Save your money and your time. Flight aborts on takeoff. It never reaches cruising altitude. Its engines sputter and flame out. Skip this one and catch a different flight.
When the airplane piloted by drunk, high-on-cocaine Whip Whitaker (Denzel Washington) takes off, the passengers are told that the flight will take just under an hour. Perhaps if the movie had been edited down to one hour, it might have been bearable. As it is, the official running time of two hours and 18 minutes can’t possibly be correct. The movie seemed to go on forever — or at least until it ends abruptly with an anticlimax.
As we know from the trailers, their flight will be much shorter than that. Wisely, the trailers focused on the scenes of the plane flying upside down just above the ground and then crashing in a field. That’s the most entertaining part of the movie. No, it’s the only entertaining part. If the movie had ended at that point, with everyone aboard dying in the crash, it would have been no more unsatisfying than the actual ending and slightly less disappointing.
Don’t be fooled by that trailer. This isn’t a picture about airplanes or pilots. It’s a story about alcoholism, and it’s no Days of Wine and Roses. Unlike that classic movie, it doesn’t even have a good theme song.
Whip Whitaker drinks heavily and constantly, snorts cocaine, smokes feverishly, denies that he has a problem, and repeats the process over and over and over … There is no subtlety to the story. The writing is inferior, rising occasionally to pedestrian. With the exception of Don Cheadle’s excellent depiction of a slimy lawyer, the acting is barely adequate. Denzel Washington, normally such a fine and riveting actor, is severely out of place here. His understated style is exactly wrong for the character. He should be flamboyant and larger than life until his moment of truth. Instead, he’s a loser from the beginning — a boring, uninteresting, and unpleasant loser.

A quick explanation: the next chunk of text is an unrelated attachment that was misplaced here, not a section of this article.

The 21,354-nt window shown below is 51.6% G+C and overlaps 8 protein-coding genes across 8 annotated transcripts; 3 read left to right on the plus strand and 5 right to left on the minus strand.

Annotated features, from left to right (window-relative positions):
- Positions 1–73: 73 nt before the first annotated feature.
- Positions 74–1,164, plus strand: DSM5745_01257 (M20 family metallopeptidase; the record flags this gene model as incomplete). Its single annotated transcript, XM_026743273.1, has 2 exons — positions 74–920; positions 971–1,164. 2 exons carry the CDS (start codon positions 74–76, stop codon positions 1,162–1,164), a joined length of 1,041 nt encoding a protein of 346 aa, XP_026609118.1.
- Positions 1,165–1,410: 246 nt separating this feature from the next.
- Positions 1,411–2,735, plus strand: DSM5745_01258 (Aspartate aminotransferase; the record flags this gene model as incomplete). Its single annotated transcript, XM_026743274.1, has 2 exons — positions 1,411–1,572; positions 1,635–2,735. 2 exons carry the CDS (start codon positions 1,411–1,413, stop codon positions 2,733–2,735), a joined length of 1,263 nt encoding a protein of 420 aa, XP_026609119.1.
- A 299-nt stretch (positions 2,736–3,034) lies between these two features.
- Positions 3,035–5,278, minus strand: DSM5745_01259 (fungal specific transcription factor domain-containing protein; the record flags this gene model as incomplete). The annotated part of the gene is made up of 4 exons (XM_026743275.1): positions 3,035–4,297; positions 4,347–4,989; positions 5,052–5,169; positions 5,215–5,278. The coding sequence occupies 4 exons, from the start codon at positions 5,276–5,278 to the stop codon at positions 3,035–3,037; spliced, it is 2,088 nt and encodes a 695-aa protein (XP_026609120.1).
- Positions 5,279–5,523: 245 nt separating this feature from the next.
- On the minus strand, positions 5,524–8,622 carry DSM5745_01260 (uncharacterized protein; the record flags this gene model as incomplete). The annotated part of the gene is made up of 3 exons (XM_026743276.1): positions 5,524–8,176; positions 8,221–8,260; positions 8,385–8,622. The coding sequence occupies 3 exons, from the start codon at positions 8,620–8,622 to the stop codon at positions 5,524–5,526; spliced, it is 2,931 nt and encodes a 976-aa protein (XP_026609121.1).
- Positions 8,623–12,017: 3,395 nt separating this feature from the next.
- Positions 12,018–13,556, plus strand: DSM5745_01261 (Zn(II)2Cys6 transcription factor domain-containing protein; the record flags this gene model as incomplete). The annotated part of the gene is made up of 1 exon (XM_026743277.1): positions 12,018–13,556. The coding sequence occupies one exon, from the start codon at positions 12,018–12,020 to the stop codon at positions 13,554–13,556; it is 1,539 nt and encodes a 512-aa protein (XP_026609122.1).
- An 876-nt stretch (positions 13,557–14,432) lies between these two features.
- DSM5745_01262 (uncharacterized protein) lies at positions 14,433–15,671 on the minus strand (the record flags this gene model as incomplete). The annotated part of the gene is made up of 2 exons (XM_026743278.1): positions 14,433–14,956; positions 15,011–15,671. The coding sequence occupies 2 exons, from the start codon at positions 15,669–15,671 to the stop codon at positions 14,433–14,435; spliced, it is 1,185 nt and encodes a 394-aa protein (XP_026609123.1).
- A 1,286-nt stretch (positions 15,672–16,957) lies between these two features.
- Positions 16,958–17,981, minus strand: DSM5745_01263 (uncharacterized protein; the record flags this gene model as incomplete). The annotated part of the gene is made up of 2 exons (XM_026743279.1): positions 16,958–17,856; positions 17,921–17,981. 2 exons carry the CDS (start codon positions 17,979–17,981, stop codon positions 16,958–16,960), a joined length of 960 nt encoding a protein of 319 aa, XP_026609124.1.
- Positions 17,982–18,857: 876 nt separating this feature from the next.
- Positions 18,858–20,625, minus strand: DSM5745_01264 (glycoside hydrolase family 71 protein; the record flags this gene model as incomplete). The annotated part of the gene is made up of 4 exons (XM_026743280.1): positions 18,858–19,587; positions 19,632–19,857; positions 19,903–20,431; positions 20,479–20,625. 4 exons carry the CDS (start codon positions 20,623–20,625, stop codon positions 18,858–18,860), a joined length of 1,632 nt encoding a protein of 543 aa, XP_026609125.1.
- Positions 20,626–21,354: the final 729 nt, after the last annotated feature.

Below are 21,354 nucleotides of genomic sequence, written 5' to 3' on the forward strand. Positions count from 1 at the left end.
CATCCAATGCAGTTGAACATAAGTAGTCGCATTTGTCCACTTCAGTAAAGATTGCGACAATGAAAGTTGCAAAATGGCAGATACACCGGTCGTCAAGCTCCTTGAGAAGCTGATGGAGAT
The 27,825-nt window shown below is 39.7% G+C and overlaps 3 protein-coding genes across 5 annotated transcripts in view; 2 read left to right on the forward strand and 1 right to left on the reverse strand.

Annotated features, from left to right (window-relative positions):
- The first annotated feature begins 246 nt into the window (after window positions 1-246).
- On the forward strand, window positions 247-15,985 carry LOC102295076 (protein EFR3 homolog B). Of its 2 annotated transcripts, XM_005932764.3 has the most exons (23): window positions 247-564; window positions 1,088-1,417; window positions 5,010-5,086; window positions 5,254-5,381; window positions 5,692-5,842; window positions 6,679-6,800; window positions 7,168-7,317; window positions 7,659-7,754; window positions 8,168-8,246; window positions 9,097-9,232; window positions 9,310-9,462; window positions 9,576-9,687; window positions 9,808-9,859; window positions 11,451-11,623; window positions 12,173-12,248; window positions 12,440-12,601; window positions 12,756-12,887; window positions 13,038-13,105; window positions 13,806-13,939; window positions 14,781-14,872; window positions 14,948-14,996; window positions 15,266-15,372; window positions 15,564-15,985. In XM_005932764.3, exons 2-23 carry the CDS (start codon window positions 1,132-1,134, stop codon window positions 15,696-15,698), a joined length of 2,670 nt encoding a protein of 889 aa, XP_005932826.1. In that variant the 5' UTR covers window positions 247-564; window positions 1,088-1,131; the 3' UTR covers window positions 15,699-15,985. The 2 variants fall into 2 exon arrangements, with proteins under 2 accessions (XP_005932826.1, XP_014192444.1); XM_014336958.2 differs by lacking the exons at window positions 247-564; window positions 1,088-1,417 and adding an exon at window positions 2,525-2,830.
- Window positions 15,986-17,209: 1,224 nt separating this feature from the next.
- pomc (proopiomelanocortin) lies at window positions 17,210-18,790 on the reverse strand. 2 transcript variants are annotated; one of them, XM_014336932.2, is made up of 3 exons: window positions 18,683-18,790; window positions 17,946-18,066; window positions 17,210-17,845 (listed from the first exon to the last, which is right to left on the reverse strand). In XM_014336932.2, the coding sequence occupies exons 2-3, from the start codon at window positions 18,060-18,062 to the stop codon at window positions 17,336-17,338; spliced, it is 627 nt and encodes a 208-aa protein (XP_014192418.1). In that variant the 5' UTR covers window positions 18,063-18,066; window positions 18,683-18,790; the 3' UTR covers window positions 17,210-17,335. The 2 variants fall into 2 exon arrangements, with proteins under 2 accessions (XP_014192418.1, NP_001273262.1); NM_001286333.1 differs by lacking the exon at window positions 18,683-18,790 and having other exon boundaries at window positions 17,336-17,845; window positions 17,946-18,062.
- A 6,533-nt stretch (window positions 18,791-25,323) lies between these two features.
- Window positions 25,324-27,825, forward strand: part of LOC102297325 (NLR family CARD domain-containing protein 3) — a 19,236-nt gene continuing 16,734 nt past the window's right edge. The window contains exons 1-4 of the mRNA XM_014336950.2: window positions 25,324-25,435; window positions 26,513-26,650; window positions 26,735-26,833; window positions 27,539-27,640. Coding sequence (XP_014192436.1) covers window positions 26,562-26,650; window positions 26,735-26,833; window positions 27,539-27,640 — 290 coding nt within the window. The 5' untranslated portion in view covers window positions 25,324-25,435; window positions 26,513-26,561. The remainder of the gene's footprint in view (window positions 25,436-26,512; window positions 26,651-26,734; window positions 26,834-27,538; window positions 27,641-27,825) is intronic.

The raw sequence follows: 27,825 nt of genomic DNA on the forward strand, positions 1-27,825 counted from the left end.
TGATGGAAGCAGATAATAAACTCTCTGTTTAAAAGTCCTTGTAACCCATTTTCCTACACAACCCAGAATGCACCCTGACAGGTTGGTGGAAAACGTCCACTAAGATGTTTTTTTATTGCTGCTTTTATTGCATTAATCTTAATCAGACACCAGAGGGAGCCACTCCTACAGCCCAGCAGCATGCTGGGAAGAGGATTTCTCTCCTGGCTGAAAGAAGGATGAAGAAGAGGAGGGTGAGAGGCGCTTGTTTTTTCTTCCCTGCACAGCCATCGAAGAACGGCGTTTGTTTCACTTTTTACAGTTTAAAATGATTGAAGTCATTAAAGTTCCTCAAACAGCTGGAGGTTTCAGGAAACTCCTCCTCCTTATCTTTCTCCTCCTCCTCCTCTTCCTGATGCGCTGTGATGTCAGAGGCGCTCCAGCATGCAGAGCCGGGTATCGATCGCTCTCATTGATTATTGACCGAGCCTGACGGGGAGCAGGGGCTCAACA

Making matters worse, after the crash scene, the movie starts meandering down a side road of preaching and moralizing and vague religious references. None of this is made clear and unambiguous. The writers seem to lack the courage to take a position either way. Rather, they throw lots of ingredients into the mix as though they hope that everyone in the audience — atheist, theist, supporter of AA, opponent of AA — will take from it what they want and will therefore like the movie. I suspect that I’m not alone in being offended by such spinelessness.
I said that the crash is the only entertaining part of the movie. That’s not quite true. There’s also the naked girl at the very beginning, before the crash. But she’s not onscreen for long. Not naked, anyway. If only we got to see that actress naked as often as we are forced to see Whip drinking. That might have helped.
The only other element that makes the movie even moderately interesting is John Goodman fighting valiantly to provide comic relief.
However, I was distracted by Goodman’s heavy breathing. I couldn’t help wondering how many more movies he’ll live to make. It’s ironic that in a movie about alcohol and drug addiction, the most memorable actor in it is a barely walking symbol of the dangers of food addiction — as were so many of the people in the audience with us and in the restaurant we went to before the movie. Instead of Flight, what America needs is a movie titled The Days of Lard and Heart Failure.